Written By ESR News Blog Editor Thomas Ahearn
The House Homeland Security Committee Majority Staff has issued a report entitled ‘America’s Airports: The Threat From Within’ that examines employee screening at the approximately 450 airports in the U.S. under federal control and found that “much more needs to be done to improve the state of access controls and mitigate the insider threat facing America’s aviation sector.”
According to the 21-page report: Approximately 900,000 people work at these airports, and many are able to bypass traditional screening requirements that travelers visiting the airports must endure. While the overwhelming majority of these airport workers take the inherent responsibility seriously, there are increasing concerns that insider threats to aviation security are on the rise.
The report – the result of an investigation conducted by Transportation and Protective Security Subcommittee – continued: The Subcommittee has worked closely with the Transportation Security Administration (TSA) and the aviation stakeholder community to examine how we can work together to improve access controls and employee screening at our nation’s airports.
“The recommendations outlined in this report, along with the requirements of the Aviation Employee Screening and Security Enhancement Act of 2017, which I introduced today, will serve as a roadmap for TSA, airports, and air carriers to close security vulnerabilities at our nation’s airports,” Subcommittee Chairman John Katko (R-NY) stated in a press release about the report.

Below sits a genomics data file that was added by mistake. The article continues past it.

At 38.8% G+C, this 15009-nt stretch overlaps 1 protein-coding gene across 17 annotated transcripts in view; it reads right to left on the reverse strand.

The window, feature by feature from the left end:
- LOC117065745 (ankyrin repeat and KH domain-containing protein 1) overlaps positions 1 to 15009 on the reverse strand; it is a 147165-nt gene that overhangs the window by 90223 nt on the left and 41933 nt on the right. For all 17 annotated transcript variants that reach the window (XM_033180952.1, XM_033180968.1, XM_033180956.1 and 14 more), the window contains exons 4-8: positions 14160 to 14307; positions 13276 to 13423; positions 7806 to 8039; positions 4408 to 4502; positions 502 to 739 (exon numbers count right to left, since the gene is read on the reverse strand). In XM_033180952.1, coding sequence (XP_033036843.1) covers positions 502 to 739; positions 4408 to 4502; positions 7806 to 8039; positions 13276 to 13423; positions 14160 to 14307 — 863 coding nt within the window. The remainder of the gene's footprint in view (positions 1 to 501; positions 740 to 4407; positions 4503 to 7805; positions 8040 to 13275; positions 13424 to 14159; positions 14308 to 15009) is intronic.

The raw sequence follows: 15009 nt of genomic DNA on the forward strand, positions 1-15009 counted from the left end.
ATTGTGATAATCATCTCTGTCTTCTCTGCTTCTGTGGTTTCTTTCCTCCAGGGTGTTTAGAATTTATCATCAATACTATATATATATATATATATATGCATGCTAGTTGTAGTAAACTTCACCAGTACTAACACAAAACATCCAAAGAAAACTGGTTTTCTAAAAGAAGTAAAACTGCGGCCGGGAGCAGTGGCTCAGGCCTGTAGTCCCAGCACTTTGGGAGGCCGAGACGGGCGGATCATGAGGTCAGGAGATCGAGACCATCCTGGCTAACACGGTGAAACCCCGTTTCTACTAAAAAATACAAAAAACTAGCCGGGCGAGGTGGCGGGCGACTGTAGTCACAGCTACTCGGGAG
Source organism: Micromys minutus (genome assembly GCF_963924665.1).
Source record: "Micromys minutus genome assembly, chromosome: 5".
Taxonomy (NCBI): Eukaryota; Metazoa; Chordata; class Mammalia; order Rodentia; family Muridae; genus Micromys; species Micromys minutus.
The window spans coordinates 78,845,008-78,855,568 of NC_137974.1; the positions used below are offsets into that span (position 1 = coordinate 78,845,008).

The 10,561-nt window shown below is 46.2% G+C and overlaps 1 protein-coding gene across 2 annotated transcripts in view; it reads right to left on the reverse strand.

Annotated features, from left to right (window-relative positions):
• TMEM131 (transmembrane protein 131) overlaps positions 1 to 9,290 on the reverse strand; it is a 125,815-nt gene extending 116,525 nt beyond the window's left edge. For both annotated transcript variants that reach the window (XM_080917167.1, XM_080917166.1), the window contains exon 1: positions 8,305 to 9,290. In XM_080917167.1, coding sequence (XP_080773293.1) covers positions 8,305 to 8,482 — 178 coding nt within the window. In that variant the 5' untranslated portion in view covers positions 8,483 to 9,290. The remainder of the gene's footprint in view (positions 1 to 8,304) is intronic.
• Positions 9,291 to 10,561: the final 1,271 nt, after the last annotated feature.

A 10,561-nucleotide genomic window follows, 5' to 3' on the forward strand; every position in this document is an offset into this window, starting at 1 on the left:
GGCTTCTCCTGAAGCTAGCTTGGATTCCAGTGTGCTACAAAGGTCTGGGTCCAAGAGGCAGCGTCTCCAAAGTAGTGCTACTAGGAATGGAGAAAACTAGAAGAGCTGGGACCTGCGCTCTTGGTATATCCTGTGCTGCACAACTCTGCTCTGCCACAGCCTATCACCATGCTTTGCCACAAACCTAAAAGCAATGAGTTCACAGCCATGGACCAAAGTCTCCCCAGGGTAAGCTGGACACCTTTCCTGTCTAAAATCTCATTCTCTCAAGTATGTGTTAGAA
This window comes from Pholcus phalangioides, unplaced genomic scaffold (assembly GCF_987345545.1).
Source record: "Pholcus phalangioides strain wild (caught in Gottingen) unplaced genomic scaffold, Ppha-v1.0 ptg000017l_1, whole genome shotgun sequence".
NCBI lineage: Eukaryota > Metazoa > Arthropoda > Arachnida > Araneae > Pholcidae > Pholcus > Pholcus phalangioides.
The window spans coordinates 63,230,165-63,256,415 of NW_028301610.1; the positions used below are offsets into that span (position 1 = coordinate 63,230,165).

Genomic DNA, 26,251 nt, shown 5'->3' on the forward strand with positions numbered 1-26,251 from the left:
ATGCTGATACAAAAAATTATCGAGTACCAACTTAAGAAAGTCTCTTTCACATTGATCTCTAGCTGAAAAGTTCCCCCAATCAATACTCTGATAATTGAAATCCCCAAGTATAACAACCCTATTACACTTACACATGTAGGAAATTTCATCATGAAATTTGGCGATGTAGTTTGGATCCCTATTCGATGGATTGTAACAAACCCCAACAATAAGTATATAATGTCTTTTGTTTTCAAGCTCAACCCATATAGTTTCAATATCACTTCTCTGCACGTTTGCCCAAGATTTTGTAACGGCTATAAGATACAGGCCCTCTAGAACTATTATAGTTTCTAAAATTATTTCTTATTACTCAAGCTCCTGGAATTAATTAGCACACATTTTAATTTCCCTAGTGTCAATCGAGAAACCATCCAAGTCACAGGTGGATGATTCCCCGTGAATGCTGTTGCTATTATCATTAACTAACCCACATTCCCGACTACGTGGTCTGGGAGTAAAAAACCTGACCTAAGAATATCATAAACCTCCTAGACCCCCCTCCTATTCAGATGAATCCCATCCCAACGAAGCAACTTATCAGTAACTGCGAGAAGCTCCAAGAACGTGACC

The Subcommittee “found that a majority of airports do not have full employee screening at secure access points” and that these airports “are unable to demonstrate the security effectiveness of their existing employee screening efforts, which consist largely of randomized screening by TSA officers or airport law enforcement personnel,” according to the press release.
The report made nine recommendations that include examining the costs and feasibility of expanded employee screening, educating aviation workers on their role in mitigating insider threats, targeting the use of employee screening to be more strategic, and implementing the Federal Bureau of Investigation’s (FBI) RapBack Service for all credentialed aviation worker populations.
Recent examples of insider threats discussed in the report include an attempt to detonate a bomb at an airport, gun and drug smuggling, and employees who became involved in terrorist activities overseas. The complete “America’s Airports: The Threat From Within” report is available online at https://homeland.house.gov/wp-content/uploads/2017/02/Americas-Airports-The-Threat-From-Within.pdf.
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